Do You Need A Privacy Health Check?

“Privacy today is founded on the principles of transparency and accountability. It is about ensuring individuals can exercise choice and control and that the actions of organisations reflect the value of personal information to individual’s wellbeing and dignity.” – Angelene Falk, Acting Australian Information Commissioner & Acting Privacy Commissioner.

Recent controversy surrounding the major social media mogul, Facebook, collecting and selling user data to external third parties has reignited the conversation about digital privacy.

Parents and individuals who are concerned for the safety of their personal information may, therefore, be interested to know that the annual Privacy Awareness Week will be taking place from the 13th until the 19th May 2018. This initiative is held every year to “promote and raise awareness of privacy issues and the importance of protecting personal information” [1].

Incidentally, 2018 also marks 30 years since the commencement of the Australian Privacy Act 1988.

The theme of this year’s PAW is ‘from principles to practice’ and it’s dedicated to encouraging Australian organisations to “review and improve how they handle personal information to ensure they are transparent and accountable, in line with community expectations and legislative requirements.”

However, there will also be plenty of opportunities and resources for individuals who are seeking support in navigating today’s increasingly data-rich environment;

“PAW is also an opportunity for all of us to discuss and improve our individual privacy practices, to increase awareness about potential privacy risks and how to reduce them.” – Angelene Falk.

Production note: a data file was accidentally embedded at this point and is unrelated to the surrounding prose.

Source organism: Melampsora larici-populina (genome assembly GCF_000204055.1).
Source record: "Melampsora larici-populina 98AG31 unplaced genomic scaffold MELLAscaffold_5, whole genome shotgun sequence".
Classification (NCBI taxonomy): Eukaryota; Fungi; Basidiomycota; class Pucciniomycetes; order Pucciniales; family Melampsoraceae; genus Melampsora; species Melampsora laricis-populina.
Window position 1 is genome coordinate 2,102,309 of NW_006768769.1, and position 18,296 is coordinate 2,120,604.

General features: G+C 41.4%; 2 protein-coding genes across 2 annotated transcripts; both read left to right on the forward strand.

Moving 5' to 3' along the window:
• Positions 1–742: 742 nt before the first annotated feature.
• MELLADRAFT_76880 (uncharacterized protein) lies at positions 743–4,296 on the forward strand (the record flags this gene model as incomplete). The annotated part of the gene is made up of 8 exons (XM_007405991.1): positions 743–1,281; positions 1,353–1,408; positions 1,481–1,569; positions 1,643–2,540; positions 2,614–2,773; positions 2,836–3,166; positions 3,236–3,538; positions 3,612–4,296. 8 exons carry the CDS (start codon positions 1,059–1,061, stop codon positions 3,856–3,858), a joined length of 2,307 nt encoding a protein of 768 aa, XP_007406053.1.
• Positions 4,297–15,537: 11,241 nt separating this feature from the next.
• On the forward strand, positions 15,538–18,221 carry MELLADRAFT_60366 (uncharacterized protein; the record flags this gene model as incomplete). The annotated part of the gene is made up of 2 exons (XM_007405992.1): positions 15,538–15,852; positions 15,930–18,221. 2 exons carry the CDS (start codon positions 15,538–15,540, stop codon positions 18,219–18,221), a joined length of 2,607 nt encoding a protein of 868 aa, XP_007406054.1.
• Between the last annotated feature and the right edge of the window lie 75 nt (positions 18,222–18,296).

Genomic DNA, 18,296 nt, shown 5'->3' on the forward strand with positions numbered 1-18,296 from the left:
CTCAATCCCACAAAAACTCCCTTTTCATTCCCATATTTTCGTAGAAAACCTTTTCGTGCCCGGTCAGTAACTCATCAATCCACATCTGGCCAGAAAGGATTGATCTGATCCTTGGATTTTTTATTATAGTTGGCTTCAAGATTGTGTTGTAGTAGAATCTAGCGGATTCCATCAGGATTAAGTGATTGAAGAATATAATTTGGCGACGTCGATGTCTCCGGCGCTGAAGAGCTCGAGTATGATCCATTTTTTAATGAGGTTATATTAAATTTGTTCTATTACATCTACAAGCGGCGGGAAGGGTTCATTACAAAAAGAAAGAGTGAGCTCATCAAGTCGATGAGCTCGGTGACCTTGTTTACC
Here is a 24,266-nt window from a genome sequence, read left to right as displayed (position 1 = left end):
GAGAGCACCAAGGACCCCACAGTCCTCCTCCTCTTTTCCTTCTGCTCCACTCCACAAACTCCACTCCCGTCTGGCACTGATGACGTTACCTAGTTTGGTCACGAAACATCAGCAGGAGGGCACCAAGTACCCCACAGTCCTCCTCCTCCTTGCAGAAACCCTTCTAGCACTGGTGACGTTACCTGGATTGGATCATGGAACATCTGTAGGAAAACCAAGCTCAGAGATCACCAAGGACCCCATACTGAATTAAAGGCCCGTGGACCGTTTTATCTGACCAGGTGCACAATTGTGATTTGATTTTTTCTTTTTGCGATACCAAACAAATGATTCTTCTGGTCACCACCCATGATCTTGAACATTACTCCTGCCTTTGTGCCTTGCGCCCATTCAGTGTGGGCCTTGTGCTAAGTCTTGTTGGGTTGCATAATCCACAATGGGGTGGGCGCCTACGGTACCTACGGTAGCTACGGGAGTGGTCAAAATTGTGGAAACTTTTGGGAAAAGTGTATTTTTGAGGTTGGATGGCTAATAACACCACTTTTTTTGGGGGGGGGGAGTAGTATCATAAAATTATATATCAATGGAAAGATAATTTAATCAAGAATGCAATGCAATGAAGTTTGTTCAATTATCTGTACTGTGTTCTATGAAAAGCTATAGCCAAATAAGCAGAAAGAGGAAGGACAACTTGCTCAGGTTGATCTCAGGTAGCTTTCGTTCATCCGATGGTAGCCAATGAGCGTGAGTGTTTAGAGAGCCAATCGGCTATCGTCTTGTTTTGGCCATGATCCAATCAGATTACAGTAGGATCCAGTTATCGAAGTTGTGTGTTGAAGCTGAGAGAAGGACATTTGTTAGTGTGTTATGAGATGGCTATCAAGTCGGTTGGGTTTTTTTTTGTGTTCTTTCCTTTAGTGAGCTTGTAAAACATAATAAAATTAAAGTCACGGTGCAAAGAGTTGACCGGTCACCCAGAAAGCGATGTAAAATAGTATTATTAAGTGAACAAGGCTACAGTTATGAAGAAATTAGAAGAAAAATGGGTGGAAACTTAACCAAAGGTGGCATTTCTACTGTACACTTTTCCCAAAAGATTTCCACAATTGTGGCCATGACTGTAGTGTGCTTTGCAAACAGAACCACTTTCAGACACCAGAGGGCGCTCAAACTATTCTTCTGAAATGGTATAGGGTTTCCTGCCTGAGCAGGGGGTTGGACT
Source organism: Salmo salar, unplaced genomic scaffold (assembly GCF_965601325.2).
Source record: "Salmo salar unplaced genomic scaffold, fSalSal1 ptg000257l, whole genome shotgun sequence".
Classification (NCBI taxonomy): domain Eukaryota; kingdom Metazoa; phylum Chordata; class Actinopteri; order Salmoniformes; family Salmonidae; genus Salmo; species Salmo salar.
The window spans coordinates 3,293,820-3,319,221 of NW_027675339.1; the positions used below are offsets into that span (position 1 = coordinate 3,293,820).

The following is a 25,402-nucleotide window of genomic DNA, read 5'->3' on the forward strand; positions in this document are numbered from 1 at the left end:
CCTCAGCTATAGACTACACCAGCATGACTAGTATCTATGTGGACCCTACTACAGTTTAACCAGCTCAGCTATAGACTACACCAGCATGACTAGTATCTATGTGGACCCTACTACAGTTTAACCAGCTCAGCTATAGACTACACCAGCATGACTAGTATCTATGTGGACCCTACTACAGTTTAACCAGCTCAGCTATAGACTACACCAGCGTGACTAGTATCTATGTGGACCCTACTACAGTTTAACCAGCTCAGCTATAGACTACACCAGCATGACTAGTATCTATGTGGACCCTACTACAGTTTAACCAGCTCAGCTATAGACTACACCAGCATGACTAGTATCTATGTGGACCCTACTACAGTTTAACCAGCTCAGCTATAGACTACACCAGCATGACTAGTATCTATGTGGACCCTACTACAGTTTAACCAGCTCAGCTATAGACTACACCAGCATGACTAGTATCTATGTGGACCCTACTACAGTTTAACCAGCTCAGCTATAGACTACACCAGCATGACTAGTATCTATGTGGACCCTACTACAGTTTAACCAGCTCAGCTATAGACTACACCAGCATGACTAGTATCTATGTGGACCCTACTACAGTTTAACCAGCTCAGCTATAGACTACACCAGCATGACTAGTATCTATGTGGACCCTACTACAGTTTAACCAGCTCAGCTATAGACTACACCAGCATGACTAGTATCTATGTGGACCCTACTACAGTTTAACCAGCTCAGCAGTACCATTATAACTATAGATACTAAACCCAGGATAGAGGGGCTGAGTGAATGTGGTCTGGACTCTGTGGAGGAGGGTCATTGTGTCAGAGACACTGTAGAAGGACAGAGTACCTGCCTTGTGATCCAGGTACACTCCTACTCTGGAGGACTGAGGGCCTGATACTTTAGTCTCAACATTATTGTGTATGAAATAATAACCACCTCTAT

Click here for more information on Privacy Awareness Week, details on upcoming events, and downloadable resources.

The Office of the eSafety Commissioner will also be participating in Privacy Awareness Week by offering support to teachers, parents, and school students. In addition to providing downloadable eSafety Health Checks for the family to complete together, they have created a series of educational videos to help children navigate online privacy. Throughout the week they will also be hosting presentations and virtual classrooms targeted to students in years 4-6. These seminars will help children to:

  • Be aware of some of the latest scams
  • Report a scam, unwanted contact and cybercrime
  • Think before they place their own and other’s personal information online
  • Check settings to secure information as safely and privately as possible
  • Use and control strong passwords.

Click here for more information on the eSafety Commissioner privacy awareness campaigns.

Steps You Should Take To Protect Your Family’s Data [3]:

  • Ensure you utilise strict privacy settings in apps and on social media websites
  • Wherever possible, enable two-factor authentication
  • Learn how to identify common phishing scams (Hint: some email scams are designed to trick you into believing they’re from a legitimate source such as Microsoft, Google, or your bank. While the email may look legitimate, you should always call the publicly listed customer service number on their website if you have any concerns. Remember, reliable vendors will avoid asking you to disclose private information via insecure email, so treat that as an immediate red-flag.)
  • Use antivirus protection
  • Avoid insecure WiFi networks
  • Turn off location services
  • Double-check all app permissions – don’t let them share your data
  • Do regular privacy health check-ups, ideally in front of your kids
  • Use tough passwords and change them frequently



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